Off in the grass, on the verge, is another bright red patch, smaller than the first but the same unnatural colour that had caught her eye on the way out. It had been very early in the morning and her breath was smokey in the cold air. More natural reds and oranges of fallen maple leaves and straw brown in needles have washed into the edge of the path from rain the night before; but this bright red trail leads into the trees and shows in the green of the remaining grass as though the sun was highlighting it. She is tempted to ignore it. It had been easy to ignore on the way out and now she feels chilled. It could be an injured raccoon or other animal, but the grass is undisturbed.
She follows the trail and down the back in more pine needles, the amount of blood seems to grow until there is a puddle, and then a man’s body. He is lying on his side with his right hand holding his stomach and blood covers his fingers, drying and no longer flowing. His face is contorted in pain and his eyes are partly open, glinting in the sun coming through the half-leaved branches. The faint beat on her headphones seems to intrude into the silence of the forest as they dangle from her neck. She bends over him and seeing that he is obviously dead, quickly turns away and clutches her own stomach as she lurches to one side, narrowly avoiding vomiting on the poor body.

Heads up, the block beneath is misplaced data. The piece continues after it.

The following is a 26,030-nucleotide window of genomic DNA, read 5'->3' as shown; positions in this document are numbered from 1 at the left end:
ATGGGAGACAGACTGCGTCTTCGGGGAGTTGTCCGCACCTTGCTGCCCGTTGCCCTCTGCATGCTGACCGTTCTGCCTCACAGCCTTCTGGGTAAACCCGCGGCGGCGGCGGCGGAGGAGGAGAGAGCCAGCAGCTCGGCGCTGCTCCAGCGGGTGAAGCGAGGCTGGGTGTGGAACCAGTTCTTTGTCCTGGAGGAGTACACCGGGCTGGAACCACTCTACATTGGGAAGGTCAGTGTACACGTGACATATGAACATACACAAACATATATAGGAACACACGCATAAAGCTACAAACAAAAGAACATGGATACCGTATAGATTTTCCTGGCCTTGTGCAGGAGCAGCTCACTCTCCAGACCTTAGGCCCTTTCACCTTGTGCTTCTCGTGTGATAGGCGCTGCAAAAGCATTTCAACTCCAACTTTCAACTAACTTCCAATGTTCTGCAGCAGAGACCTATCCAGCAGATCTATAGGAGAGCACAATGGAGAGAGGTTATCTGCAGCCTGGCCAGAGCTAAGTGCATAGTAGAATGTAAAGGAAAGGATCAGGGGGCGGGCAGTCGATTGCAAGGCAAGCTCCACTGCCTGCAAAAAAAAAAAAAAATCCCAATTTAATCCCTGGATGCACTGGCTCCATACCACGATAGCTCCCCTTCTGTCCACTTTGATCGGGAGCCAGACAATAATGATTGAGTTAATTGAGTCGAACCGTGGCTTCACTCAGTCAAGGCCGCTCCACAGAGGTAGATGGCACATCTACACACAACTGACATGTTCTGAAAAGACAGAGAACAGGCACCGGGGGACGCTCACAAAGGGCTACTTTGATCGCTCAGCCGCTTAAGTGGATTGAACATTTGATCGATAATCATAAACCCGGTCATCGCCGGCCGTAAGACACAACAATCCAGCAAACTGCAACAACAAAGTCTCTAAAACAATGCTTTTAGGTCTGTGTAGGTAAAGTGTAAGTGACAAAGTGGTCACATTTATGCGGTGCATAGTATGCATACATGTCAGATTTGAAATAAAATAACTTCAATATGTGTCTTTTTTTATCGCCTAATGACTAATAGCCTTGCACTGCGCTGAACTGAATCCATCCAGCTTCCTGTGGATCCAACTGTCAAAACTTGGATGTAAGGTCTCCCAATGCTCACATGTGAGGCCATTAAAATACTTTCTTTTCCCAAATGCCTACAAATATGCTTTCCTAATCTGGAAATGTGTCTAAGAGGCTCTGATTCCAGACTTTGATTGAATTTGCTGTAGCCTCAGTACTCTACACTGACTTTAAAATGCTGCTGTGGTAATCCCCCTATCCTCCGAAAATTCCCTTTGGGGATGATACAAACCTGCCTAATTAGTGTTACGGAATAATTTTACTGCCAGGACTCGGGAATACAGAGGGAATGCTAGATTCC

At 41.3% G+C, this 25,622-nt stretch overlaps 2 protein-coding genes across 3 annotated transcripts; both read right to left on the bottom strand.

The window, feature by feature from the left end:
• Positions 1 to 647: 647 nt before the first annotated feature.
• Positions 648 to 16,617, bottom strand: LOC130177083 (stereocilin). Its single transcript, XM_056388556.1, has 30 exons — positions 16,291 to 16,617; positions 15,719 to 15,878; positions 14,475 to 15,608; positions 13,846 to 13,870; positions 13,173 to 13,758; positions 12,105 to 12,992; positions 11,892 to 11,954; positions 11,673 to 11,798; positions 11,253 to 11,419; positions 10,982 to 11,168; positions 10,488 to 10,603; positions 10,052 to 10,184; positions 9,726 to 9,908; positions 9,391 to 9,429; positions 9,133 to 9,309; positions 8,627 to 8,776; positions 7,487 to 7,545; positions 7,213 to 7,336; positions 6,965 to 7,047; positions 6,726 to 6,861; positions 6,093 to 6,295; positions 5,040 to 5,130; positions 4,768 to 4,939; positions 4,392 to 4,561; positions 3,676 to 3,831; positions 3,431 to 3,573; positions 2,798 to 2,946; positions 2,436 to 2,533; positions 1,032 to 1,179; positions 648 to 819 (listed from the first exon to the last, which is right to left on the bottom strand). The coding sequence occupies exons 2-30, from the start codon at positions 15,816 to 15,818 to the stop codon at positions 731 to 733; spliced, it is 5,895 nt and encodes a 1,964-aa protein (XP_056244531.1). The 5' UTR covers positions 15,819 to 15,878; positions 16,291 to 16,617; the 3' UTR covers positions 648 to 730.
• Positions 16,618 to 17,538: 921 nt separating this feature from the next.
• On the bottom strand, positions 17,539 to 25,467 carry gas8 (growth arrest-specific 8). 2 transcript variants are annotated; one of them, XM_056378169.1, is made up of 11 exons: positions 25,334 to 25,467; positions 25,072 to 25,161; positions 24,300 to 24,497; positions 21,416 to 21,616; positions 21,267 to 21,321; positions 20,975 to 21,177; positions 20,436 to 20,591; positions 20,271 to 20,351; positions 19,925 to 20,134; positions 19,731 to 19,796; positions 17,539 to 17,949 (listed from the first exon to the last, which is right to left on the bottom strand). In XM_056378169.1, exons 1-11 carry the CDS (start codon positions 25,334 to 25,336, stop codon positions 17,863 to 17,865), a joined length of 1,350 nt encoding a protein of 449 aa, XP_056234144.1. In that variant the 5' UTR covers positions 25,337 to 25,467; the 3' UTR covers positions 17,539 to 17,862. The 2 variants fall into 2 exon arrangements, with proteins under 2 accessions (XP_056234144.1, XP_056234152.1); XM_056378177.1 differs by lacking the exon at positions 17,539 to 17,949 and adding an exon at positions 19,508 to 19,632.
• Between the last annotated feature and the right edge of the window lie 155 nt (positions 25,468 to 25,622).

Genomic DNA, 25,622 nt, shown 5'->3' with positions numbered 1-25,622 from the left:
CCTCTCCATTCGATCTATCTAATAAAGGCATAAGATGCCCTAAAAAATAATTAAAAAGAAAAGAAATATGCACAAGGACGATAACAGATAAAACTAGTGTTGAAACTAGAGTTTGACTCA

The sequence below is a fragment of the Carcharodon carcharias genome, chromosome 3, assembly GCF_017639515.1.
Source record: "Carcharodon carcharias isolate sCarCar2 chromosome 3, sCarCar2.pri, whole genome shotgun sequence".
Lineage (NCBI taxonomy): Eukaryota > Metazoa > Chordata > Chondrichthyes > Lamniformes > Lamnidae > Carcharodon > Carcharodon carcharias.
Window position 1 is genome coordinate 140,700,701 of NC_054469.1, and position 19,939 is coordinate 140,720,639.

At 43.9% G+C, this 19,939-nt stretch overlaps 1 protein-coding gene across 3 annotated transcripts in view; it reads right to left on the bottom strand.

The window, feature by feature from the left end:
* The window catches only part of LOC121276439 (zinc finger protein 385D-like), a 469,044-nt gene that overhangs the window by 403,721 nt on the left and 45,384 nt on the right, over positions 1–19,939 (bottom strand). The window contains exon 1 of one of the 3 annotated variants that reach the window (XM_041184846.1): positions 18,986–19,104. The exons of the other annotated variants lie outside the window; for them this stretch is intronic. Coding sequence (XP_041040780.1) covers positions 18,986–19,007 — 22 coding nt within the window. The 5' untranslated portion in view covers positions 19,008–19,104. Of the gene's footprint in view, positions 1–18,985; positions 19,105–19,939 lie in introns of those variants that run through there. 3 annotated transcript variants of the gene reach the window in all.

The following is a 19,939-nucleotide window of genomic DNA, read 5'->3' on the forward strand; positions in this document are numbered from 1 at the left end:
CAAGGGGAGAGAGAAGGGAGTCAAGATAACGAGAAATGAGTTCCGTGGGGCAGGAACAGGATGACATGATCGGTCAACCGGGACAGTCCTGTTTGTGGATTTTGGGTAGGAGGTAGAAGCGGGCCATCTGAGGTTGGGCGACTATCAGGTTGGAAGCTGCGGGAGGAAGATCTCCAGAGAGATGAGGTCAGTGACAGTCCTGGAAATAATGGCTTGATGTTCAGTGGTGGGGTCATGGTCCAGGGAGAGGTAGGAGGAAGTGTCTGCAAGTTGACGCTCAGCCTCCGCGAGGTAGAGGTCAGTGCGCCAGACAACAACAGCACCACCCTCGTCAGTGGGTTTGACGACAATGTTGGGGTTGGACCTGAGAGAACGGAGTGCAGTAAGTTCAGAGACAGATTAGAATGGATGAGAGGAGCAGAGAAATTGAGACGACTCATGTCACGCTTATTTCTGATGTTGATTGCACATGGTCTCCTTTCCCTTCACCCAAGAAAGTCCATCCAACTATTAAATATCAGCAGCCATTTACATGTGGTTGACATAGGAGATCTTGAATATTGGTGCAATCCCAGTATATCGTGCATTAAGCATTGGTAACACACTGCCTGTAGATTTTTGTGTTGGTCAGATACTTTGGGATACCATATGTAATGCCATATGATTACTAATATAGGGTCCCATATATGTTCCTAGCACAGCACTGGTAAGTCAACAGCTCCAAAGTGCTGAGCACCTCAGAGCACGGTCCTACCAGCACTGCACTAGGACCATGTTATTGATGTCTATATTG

Finally she stands up and fumbles with the cell phone in her jeans pocket. Her hands are not working to order, but she manages to phone for the police. It seems sad to say that she doesn’t think she needs an ambulance but the emergency operator must have had these calls before because they are calm at the other end of the scale where she is verging on hysterical. When she is asked to describe where she is, she looks around frantically for something to describe where she is.